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Exceptional research showcased in lecture event

The Prizes for Excellence in Research public lectures. Monday, April 27 from 4:30 to 6:15 pm at the School of Medicine, 15 Arch Street.

The Queen's community will have the opportunity to hear from five of the university’s top researchers. The free, public lecture event will see each researcher present a 12 minute overview of their work, so that in just over an hour audience will hear about a gamut of exceptional research from philosophy to nanophotonics to Vitamin D.

The annual Prizes for Excellence in Research public lectures are set for Monday, April 27.

The Prizes for Excellence in Research Public Lectures features the 2014 recipients – Stephen Hughes (Physics), Glenville Jones (Biomedical and Molecular Sciences), John Kirby (Education), Ian Moore (Civil Engineering) and Christine Overall (Philosophy).

An internationally renowned researcher, Dr. Hughes has made a number of outstanding contributions to the field of nanophotonics and quantum optics. In a series of landmark papers Dr. Hughes and his group developed an accurate way to understand the influence of fabrication imperfections on the propagation of light in photonic crystals, and designed a “single photon gun” for use in quantum information processing.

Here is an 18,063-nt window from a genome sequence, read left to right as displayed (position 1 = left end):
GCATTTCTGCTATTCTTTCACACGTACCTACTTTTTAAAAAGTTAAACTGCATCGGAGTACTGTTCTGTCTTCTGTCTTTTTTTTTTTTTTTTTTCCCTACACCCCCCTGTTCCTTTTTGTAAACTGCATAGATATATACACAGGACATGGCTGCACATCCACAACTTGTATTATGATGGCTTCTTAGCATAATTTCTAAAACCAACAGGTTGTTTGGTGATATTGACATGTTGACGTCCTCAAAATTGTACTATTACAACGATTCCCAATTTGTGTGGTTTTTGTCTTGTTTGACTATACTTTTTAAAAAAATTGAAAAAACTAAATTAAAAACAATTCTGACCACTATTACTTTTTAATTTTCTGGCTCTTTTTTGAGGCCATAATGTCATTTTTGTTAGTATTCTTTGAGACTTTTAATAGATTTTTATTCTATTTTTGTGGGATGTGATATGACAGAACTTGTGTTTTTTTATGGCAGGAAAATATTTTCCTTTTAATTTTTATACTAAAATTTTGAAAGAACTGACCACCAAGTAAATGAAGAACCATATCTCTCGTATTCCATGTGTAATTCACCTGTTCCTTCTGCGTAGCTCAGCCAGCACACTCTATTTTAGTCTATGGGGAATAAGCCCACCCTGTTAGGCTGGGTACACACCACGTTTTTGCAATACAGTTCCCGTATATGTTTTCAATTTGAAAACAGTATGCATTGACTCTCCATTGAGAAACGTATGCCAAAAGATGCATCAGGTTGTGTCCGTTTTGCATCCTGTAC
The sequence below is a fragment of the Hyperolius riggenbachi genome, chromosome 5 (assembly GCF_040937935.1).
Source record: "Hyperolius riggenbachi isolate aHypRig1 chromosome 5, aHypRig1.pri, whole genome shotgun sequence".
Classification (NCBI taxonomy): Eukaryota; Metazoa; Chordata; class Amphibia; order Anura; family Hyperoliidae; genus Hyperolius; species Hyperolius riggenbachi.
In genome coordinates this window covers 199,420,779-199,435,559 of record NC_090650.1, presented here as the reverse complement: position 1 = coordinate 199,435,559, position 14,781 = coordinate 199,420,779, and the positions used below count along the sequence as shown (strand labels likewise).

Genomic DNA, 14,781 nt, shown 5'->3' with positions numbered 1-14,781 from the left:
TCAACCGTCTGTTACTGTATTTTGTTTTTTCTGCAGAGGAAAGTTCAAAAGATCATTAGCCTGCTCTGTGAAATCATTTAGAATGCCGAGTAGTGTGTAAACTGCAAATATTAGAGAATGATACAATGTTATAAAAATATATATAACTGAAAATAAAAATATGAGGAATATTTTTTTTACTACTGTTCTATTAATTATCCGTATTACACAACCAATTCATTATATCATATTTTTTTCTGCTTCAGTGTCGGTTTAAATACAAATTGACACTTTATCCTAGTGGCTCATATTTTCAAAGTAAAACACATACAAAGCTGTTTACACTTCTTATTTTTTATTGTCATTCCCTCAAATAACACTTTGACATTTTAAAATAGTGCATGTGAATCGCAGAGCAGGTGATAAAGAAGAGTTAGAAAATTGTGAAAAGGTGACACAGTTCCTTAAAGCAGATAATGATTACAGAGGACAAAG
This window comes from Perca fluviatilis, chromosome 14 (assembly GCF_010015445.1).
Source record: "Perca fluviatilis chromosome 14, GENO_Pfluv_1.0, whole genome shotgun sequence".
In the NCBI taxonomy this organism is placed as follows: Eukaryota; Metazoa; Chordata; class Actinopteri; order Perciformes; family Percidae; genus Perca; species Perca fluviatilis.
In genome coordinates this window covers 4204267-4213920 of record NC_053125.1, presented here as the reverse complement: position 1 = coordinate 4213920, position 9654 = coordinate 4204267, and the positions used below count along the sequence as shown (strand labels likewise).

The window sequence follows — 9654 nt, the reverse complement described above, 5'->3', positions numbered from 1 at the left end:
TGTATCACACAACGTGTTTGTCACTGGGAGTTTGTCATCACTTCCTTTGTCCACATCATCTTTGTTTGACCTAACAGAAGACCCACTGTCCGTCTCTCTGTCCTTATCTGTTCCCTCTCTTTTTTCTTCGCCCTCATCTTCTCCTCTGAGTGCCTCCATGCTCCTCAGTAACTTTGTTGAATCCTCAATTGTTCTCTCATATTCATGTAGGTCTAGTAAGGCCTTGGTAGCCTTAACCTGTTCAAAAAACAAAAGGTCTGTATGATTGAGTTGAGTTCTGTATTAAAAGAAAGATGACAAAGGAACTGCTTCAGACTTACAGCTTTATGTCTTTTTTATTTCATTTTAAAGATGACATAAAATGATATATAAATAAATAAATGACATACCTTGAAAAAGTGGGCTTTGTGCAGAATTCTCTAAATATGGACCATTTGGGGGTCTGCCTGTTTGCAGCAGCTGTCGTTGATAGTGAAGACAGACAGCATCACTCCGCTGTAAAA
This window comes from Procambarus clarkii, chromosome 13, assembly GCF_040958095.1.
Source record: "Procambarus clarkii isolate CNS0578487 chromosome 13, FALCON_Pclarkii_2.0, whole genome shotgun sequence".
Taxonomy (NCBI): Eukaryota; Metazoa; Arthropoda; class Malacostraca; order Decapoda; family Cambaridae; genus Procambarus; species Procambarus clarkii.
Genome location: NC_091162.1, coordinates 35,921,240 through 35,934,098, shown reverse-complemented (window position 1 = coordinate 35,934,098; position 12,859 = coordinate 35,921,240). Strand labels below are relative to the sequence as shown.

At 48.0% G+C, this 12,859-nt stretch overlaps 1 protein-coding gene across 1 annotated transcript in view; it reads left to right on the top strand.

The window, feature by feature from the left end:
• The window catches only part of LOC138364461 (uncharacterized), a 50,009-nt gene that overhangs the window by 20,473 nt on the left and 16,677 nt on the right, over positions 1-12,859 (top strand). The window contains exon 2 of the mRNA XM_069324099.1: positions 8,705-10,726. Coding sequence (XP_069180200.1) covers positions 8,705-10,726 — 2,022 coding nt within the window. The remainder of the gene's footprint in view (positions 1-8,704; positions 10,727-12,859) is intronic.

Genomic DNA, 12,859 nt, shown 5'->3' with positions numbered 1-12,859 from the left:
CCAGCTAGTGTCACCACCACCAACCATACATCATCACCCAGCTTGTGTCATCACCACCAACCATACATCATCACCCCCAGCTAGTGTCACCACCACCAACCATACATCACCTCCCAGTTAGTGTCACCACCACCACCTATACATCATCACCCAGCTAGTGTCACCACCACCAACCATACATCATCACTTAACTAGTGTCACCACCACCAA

Dr. Jones is a widely respected biochemist and authority in the metabolism of vitamin D, a compound whose dysregulation or deficiency is correlated with a broad spectrum of diseases including osteoporosis, rickets, psoriasis, renal failure, cancer and various hypercalcemic conditions.

Dr. Kirby is one of Canada’s preeminent educational scholars and is most renowned for his contributions related to theories of reading, intelligence and students’ conceptions of learning. He is also cross-appointed to the Department of Psychology and is a member of the Centre for Neuroscience Studies.

Dr. Moore received the award for his achievements in fundamental and applied engineering research and advances in the understanding and design of buried pipes. He is a Fellow of the Canadian Academy of Engineering and in 2002 he became the second civil engineer to be awarded a Killam Research Fellowship.

Dr. Overall has made important and diverse contributions to both applied ethics and social philosophy. Her pioneering insights into reproductive ethics, where she has contributed to debates about conception, pregnancy, birthing, and reproductive technologies, continue to be influential. In 1998, Dr. Overall became the first feminist philosopher to be elected a Fellow of the Royal Society of Canada.

For more information on the Prizes for Excellence in Research visit the website.